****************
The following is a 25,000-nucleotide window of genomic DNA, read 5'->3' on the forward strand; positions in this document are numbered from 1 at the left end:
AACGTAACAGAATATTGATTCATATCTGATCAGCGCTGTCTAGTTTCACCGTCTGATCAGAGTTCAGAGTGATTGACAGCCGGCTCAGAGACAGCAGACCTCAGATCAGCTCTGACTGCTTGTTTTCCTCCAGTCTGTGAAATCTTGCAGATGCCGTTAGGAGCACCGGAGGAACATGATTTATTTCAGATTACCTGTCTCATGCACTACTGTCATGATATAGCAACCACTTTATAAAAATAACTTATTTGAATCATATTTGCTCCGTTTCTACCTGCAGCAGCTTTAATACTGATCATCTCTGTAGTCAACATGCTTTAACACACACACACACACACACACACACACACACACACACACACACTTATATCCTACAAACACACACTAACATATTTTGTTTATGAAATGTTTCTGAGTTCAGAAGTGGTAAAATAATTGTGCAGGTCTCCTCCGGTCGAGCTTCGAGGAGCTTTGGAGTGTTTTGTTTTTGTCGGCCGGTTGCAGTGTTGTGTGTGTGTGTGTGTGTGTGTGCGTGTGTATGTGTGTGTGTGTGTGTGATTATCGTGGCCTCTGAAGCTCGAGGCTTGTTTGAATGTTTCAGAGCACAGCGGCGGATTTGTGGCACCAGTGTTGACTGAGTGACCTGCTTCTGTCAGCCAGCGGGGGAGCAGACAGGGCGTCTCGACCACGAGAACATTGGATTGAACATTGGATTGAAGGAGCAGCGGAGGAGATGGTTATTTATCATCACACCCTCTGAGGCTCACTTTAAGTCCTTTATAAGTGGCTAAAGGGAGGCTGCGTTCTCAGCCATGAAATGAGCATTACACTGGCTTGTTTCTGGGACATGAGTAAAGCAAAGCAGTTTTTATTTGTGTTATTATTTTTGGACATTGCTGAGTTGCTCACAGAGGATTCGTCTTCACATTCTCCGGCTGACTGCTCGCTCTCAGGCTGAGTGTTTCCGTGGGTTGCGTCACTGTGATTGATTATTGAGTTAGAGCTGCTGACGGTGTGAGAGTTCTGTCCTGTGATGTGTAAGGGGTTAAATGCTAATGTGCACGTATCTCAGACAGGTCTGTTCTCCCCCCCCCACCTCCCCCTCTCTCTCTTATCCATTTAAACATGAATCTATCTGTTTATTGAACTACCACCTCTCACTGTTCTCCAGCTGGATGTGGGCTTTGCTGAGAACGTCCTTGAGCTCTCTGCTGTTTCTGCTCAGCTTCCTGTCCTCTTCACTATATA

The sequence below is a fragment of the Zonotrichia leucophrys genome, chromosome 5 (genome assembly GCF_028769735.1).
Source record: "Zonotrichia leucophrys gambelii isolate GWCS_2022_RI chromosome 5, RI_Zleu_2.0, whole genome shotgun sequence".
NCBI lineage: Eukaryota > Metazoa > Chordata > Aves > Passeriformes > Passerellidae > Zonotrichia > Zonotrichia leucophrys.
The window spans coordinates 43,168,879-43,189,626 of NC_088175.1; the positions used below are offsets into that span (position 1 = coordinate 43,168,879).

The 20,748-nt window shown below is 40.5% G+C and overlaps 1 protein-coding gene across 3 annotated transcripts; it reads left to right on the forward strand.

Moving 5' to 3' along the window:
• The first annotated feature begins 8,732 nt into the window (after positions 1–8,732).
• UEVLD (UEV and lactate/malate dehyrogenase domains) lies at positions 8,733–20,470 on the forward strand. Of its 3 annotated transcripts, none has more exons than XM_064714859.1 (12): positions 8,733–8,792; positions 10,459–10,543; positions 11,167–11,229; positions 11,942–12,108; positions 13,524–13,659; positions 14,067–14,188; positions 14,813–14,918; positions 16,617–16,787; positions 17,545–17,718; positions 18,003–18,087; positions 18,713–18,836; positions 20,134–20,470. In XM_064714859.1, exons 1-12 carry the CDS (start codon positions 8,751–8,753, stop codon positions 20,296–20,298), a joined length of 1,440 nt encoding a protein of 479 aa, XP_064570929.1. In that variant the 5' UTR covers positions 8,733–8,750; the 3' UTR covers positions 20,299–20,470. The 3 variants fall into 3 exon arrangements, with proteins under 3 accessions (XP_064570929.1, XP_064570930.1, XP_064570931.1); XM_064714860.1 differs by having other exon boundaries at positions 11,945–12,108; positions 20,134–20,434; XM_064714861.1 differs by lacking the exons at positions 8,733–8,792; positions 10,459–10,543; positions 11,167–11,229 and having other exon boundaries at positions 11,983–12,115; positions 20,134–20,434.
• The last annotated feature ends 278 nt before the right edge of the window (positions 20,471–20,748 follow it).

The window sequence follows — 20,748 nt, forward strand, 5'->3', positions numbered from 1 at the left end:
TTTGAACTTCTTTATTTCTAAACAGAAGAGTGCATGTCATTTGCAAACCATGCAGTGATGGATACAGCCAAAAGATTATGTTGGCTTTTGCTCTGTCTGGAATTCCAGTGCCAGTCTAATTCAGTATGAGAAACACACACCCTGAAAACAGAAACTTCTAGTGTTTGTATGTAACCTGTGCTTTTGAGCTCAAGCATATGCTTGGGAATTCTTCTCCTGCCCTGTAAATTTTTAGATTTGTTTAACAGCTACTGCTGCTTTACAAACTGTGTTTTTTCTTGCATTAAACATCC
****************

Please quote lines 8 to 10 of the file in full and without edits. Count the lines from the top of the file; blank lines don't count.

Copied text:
Moving 5' to 3' along the window:
• The first annotated feature begins 8,732 nt into the window (after positions 1–8,732).
• UEVLD (UEV and lactate/malate dehyrogenase domains) lies at positions 8,733–20,470 on the forward strand. Of its 3 annotated transcripts, none has more exons than XM_064714859.1 (12): positions 8,733–8,792; positions 10,459–10,543; positions 11,167–11,229; positions 11,942–12,108; positions 13,524–13,659; positions 14,067–14,188; positions 14,813–14,918; positions 16,617–16,787; positions 17,545–17,718; positions 18,003–18,087; positions 18,713–18,836; positions 20,134–20,470. In XM_064714859.1, exons 1-12 carry the CDS (start codon positions 8,751–8,753, stop codon positions 20,296–20,298), a joined length of 1,440 nt encoding a protein of 479 aa, XP_064570929.1. In that variant the 5' UTR covers positions 8,733–8,750; the 3' UTR covers positions 20,299–20,470. The 3 variants fall into 3 exon arrangements, with proteins under 3 accessions (XP_064570929.1, XP_064570930.1, XP_064570931.1); XM_064714860.1 differs by having other exon boundaries at positions 11,945–12,108; positions 20,134–20,434; XM_064714861.1 differs by lacking the exons at positions 8,733–8,792; positions 10,459–10,543; positions 11,167–11,229 and having other exon boundaries at positions 11,983–12,115; positions 20,134–20,434.